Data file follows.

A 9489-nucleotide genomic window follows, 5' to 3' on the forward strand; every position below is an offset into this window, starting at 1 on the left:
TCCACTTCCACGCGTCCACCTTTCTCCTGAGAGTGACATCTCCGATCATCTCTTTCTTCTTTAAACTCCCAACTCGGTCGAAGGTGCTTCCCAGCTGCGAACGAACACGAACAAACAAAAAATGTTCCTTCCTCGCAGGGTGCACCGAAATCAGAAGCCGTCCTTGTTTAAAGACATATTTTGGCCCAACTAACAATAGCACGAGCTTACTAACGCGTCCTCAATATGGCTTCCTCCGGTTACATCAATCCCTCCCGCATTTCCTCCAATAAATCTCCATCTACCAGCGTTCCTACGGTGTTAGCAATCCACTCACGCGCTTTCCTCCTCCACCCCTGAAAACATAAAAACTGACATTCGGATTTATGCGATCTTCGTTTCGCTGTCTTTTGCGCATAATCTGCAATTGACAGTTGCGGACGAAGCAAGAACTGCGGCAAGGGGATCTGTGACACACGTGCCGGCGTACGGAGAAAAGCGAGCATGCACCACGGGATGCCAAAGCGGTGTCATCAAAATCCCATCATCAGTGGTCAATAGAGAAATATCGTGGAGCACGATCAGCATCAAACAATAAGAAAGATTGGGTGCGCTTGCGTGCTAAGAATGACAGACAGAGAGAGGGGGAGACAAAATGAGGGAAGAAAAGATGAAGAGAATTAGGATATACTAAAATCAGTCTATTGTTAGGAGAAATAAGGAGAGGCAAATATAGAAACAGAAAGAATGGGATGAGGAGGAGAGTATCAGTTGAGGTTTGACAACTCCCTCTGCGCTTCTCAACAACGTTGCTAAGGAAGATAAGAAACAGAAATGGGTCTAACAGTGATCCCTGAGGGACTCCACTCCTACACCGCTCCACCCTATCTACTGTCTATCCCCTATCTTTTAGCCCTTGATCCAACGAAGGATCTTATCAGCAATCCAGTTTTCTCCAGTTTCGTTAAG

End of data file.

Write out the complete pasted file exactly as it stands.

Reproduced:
A 9489-nucleotide genomic window follows, 5' to 3' on the forward strand; every position below is an offset into this window, starting at 1 on the left:
TCCACTTCCACGCGTCCACCTTTCTCCTGAGAGTGACATCTCCGATCATCTCTTTCTTCTTTAAACTCCCAACTCGGTCGAAGGTGCTTCCCAGCTGCGAACGAACACGAACAAACAAAAAATGTTCCTTCCTCGCAGGGTGCACCGAAATCAGAAGCCGTCCTTGTTTAAAGACATATTTTGGCCCAACTAACAATAGCACGAGCTTACTAACGCGTCCTCAATATGGCTTCCTCCGGTTACATCAATCCCTCCCGCATTTCCTCCAATAAATCTCCATCTACCAGCGTTCCTACGGTGTTAGCAATCCACTCACGCGCTTTCCTCCTCCACCCCTGAAAACATAAAAACTGACATTCGGATTTATGCGATCTTCGTTTCGCTGTCTTTTGCGCATAATCTGCAATTGACAGTTGCGGACGAAGCAAGAACTGCGGCAAGGGGATCTGTGACACACGTGCCGGCGTACGGAGAAAAGCGAGCATGCACCACGGGATGCCAAAGCGGTGTCATCAAAATCCCATCATCAGTGGTCAATAGAGAAATATCGTGGAGCACGATCAGCATCAAACAATAAGAAAGATTGGGTGCGCTTGCGTGCTAAGAATGACAGACAGAGAGAGGGGGAGACAAAATGAGGGAAGAAAAGATGAAGAGAATTAGGATATACTAAAATCAGTCTATTGTTAGGAGAAATAAGGAGAGGCAAATATAGAAACAGAAAGAATGGGATGAGGAGGAGAGTATCAGTTGAGGTTTGACAACTCCCTCTGCGCTTCTCAACAACGTTGCTAAGGAAGATAAGAAACAGAAATGGGTCTAACAGTGATCCCTGAGGGACTCCACTCCTACACCGCTCCACCCTATCTACTGTCTATCCCCTATCTTTTAGCCCTTGATCCAACGAAGGATCTTATCAGCAATCCAGTTTTCTCCAGTTTCGTTAAG